The Delaware Attorney General’s Office has changed the information which appears on its website in relation to the reciprocity agreements of concealed carry permits with other states. Earlier this week I wrote that Delaware had changed its reciprocity agreements. At the time, the verbiage on the website was very clear (that being all non-resident permits from the states Delaware had agreements with would not be recognized after September 23, 2017).
As a number of readers and commenters on Facebook seemed to be confused as to the applicability of the language, I called the Attorney General’s Office to seek clarification. I was transferred to the individual who would have knowledge of the matter only to receive his voicemail. I followed up the following day only to be transferred back into voicemail. To date, I have not received a call back (which at this point is rather moot). Some time after the original blog article was posted, the website was updated to remove the language that was causing disdain amongst the firearms community.
The new language states that “[t]he list of states with reciprocal privileges is published on January 15 each year. Any additional reciprocal states would be posted on January 15 and be effective immediately. The removal of reciprocal privileges from any state would be posted by January 15 to take effect one year later.”
It goes on to state that the AG’s Office is currently reviewing the approval procedures for individuals in other states to acquire concealed carry permits to see if they meet the requirements of the Delaware Code to be recognized in Delaware. If the AG’s Office determines that they do not meet the requirements, notice will be published January 15, 2018 and the official change in recognition will occur the following year (January 15, 2019).
The AG’s Office does issue an apology for the confusion of the language that was posted from February 10-15th.
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13 thoughts on “Delaware Backpedals on Concealed Carry Changes”
Confused on the “non-resident” permit portion as it is no longer clear on the Delaware site.. As a holder of a PA resident and Utah non-resident permit, does this now mean the Utah permit is no longer recognized?
Why would the Utah no longer be recognized? The page states that Delaware recognizes the permits of States listed in the table. Utah is one of those states.
Re-read his question please. He depends on the Utah non-resident permit for legal carry in DE, a neighboring state, which doesn’t recognize his resident PA permit for carry as PA is not in the list. He is a resident of PA, so his UT permit is non-resident. The new caveat is non-resident permits are no longer accepted after that date for carry in DE.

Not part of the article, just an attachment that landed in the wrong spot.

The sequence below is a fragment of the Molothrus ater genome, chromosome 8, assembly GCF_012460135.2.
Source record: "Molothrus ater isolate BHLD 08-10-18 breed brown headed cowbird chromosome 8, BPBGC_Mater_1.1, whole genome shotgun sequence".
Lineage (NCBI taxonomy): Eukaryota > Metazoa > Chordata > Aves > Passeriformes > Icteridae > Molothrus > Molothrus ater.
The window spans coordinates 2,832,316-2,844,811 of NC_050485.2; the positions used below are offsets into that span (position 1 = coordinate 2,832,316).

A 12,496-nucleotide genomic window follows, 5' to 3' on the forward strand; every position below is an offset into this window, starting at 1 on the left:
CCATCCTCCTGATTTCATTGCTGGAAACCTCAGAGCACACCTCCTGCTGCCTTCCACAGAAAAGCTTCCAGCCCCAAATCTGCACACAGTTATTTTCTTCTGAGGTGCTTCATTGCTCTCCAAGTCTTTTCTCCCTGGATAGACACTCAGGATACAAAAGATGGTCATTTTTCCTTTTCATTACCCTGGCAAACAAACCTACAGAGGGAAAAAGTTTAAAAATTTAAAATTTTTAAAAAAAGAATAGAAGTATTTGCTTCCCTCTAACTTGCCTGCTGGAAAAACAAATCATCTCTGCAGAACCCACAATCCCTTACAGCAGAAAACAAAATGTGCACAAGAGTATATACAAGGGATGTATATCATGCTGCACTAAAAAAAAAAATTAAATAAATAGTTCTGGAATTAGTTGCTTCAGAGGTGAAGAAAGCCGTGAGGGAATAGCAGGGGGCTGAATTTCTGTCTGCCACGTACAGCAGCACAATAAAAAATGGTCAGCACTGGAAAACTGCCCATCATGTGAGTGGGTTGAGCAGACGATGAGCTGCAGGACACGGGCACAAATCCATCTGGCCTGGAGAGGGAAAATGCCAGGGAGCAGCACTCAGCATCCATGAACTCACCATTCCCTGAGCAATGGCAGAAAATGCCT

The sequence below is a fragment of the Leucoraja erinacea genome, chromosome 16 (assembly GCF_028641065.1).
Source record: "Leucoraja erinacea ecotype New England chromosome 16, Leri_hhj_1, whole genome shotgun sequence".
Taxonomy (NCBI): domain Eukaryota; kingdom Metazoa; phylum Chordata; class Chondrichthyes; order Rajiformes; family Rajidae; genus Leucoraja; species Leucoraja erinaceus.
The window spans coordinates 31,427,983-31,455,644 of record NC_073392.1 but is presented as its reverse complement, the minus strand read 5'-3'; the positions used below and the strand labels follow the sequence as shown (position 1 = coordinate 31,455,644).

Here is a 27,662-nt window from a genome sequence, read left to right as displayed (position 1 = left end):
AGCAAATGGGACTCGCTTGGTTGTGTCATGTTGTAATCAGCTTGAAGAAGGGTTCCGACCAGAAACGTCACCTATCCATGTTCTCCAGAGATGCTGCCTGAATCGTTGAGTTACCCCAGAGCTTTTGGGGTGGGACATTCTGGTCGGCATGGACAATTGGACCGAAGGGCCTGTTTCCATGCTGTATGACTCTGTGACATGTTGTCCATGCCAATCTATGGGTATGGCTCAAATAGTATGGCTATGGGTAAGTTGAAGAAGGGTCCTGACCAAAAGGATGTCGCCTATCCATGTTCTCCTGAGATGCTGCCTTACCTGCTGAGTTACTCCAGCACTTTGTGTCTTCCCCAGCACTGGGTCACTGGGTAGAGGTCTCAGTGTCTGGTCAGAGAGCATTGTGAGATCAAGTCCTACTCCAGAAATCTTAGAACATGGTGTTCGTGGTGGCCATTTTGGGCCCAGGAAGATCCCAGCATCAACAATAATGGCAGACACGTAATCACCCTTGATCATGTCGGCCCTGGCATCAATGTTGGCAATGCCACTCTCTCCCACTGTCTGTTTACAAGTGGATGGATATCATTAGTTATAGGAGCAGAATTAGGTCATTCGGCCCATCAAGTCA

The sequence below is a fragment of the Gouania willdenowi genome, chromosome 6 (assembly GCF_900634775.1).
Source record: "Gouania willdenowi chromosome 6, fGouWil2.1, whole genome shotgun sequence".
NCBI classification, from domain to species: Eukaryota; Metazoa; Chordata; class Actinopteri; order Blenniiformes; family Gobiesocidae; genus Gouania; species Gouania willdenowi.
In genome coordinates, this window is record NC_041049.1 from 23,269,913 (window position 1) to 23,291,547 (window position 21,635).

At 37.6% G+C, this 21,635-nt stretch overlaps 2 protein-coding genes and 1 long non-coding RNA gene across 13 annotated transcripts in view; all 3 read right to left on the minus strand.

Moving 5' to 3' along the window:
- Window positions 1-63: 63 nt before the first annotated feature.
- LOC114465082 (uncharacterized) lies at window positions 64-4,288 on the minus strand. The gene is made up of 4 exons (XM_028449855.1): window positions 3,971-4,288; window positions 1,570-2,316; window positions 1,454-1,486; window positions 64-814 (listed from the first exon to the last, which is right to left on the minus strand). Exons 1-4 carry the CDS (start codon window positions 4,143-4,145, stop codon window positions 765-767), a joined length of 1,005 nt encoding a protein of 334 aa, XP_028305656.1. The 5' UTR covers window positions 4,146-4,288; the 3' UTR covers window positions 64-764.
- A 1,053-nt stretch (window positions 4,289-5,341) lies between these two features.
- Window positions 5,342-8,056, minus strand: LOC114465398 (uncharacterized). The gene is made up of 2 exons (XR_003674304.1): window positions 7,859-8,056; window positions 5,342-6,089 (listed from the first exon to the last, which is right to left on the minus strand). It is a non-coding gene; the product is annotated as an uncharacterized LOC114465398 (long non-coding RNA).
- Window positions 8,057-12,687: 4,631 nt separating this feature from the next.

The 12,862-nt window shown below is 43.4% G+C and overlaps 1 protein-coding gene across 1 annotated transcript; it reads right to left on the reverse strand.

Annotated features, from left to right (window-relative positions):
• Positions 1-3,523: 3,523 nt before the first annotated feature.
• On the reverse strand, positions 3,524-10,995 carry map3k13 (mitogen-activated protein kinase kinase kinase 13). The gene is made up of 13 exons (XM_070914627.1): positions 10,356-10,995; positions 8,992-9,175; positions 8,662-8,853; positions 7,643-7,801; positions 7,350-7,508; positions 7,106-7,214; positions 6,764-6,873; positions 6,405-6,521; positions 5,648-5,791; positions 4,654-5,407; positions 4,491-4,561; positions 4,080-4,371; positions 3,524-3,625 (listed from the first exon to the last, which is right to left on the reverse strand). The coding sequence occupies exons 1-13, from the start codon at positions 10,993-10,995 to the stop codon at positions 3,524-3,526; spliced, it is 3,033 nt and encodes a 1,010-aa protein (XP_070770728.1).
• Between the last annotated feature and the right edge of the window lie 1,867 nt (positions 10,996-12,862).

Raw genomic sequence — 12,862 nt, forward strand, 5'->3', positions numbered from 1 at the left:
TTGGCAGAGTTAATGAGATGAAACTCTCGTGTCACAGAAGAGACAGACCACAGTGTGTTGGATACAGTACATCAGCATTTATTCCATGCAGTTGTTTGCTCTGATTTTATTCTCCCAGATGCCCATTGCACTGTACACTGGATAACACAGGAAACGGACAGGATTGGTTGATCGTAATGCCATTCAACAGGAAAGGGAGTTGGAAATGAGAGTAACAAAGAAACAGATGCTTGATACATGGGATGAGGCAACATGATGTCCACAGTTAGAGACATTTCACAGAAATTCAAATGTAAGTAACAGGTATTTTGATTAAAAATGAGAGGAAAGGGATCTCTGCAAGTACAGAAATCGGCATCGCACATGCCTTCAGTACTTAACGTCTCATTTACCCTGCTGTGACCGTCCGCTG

And I’m asking where you see that language on the website now that would suggest an individual with a non-resident permit may not carry a firearm in Delaware if the permit is issued by one of the states on the list.
Adam, besides yourself, Whom are you considering voting for on the NRA ballot?
Adam, I would not thought anything about this except for your blog regarding “non-resident permits”. On the DE site it states the following…
“The State of Delaware shall give full faith and credit and shall otherwise honor and give full force and effect to all licenses/permits issued to the citizens of other states where those issuing states also give full faith and credit and otherwise honor the licenses issued by the State of Delaware…..”
What is key is in their statement is “citizens of other states…” Non-resident permit holders are technically not citizens of the states with reciprocity agreements.
I thus read this as a lawyerly way to carve out non-citizen permits.
Interesting catch. The language you cite is from the Delaware State Code and is hasn’t been changed since the 70’s (from the quick glance I did). I’ll try calling the AG’s office again on Monday to see if I can get an answer.
However, I would argue, that the citizens of other states is not exclusive to the state issuing the permit. Just simply that the state issuing the permit gives full faith and credit to the license issued by DE.
I’ll see what I can turn up on the phone if I can get the individual to answer and/or call me back.
Thanks. I’m no lawyer but given the political climate and sentiment regarding the election, it would not surprise me that even old verbiage be interpreted differently. We live right along the border of DE and MD and travel across state lines on an almost daily basis.
Just chaps my a@$ that states must recognize “rights” such as marriage or even driver’s licenses that have been read into the constitution when no such language exists but when the 2nd is so clearly written, they can chose to do their own thing.
I am thinking that many of us are Citizen’s (of the USA) but not Residents of other states which the State of DE recognizes ase maintainging the same acceptence practices as DE and therefore resiprocity is acceptable. Such as Utah!
Non-resident permits, not non-citizen permits in my above comment.